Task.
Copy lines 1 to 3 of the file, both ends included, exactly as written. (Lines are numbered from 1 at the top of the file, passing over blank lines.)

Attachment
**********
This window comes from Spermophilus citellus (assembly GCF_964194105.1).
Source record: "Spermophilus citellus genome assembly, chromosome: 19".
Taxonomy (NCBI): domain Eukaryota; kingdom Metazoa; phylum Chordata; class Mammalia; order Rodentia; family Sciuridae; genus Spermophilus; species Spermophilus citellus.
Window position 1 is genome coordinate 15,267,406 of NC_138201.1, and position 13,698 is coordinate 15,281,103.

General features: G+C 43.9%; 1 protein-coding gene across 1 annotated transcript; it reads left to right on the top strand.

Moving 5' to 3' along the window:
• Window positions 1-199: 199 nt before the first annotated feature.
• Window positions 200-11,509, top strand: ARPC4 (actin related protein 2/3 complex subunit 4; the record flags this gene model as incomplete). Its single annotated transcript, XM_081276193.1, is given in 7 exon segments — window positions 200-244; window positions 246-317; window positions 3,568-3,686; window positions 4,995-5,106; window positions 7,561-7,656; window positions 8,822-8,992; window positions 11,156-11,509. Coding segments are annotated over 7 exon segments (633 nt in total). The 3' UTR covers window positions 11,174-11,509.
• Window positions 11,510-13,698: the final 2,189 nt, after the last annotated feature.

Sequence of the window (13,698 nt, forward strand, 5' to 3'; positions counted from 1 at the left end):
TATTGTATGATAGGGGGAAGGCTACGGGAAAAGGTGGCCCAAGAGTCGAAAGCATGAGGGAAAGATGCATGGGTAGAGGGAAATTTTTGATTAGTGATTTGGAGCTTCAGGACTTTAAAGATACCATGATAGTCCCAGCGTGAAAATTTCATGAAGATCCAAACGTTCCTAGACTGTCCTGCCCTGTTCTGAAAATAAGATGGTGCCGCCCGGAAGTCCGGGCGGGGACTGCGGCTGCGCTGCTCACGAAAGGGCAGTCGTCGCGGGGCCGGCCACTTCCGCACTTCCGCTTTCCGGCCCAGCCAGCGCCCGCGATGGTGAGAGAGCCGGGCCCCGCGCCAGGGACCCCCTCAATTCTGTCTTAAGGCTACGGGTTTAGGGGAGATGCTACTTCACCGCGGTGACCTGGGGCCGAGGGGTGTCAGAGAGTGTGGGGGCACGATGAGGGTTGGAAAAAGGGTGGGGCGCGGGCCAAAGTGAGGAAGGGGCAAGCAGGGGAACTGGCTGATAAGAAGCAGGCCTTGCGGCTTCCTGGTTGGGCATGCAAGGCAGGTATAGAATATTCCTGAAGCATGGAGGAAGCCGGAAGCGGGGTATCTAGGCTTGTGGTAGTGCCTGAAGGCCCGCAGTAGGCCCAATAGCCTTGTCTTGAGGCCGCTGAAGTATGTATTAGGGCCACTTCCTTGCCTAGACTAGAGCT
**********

This window comes from Spermophilus citellus (assembly GCF_964194105.1).
Source record: "Spermophilus citellus genome assembly, chromosome: 19".
Taxonomy (NCBI): domain Eukaryota; kingdom Metazoa; phylum Chordata; class Mammalia; order Rodentia; family Sciuridae; genus Spermophilus; species Spermophilus citellus.